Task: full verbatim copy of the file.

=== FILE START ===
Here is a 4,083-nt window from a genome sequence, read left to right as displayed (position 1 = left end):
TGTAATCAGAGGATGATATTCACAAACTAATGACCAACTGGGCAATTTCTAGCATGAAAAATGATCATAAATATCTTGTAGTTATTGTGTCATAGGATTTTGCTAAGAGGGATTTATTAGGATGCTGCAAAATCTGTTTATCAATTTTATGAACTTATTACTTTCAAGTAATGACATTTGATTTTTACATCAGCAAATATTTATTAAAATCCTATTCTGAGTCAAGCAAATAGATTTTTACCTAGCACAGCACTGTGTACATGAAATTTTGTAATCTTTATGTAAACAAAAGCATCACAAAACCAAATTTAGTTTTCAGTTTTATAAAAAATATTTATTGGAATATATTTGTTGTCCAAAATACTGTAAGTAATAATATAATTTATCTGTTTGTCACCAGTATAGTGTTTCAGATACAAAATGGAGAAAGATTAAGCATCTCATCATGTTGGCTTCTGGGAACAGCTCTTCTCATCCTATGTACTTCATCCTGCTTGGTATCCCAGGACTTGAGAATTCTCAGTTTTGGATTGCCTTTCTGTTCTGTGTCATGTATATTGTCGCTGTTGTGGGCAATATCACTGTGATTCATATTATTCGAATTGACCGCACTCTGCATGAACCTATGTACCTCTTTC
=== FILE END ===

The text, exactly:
Here is a 4,083-nt window from a genome sequence, read left to right as displayed (position 1 = left end):
TGTAATCAGAGGATGATATTCACAAACTAATGACCAACTGGGCAATTTCTAGCATGAAAAATGATCATAAATATCTTGTAGTTATTGTGTCATAGGATTTTGCTAAGAGGGATTTATTAGGATGCTGCAAAATCTGTTTATCAATTTTATGAACTTATTACTTTCAAGTAATGACATTTGATTTTTACATCAGCAAATATTTATTAAAATCCTATTCTGAGTCAAGCAAATAGATTTTTACCTAGCACAGCACTGTGTACATGAAATTTTGTAATCTTTATGTAAACAAAAGCATCACAAAACCAAATTTAGTTTTCAGTTTTATAAAAAATATTTATTGGAATATATTTGTTGTCCAAAATACTGTAAGTAATAATATAATTTATCTGTTTGTCACCAGTATAGTGTTTCAGATACAAAATGGAGAAAGATTAAGCATCTCATCATGTTGGCTTCTGGGAACAGCTCTTCTCATCCTATGTACTTCATCCTGCTTGGTATCCCAGGACTTGAGAATTCTCAGTTTTGGATTGCCTTTCTGTTCTGTGTCATGTATATTGTCGCTGTTGTGGGCAATATCACTGTGATTCATATTATTCGAATTGACCGCACTCTGCATGAACCTATGTACCTCTTTC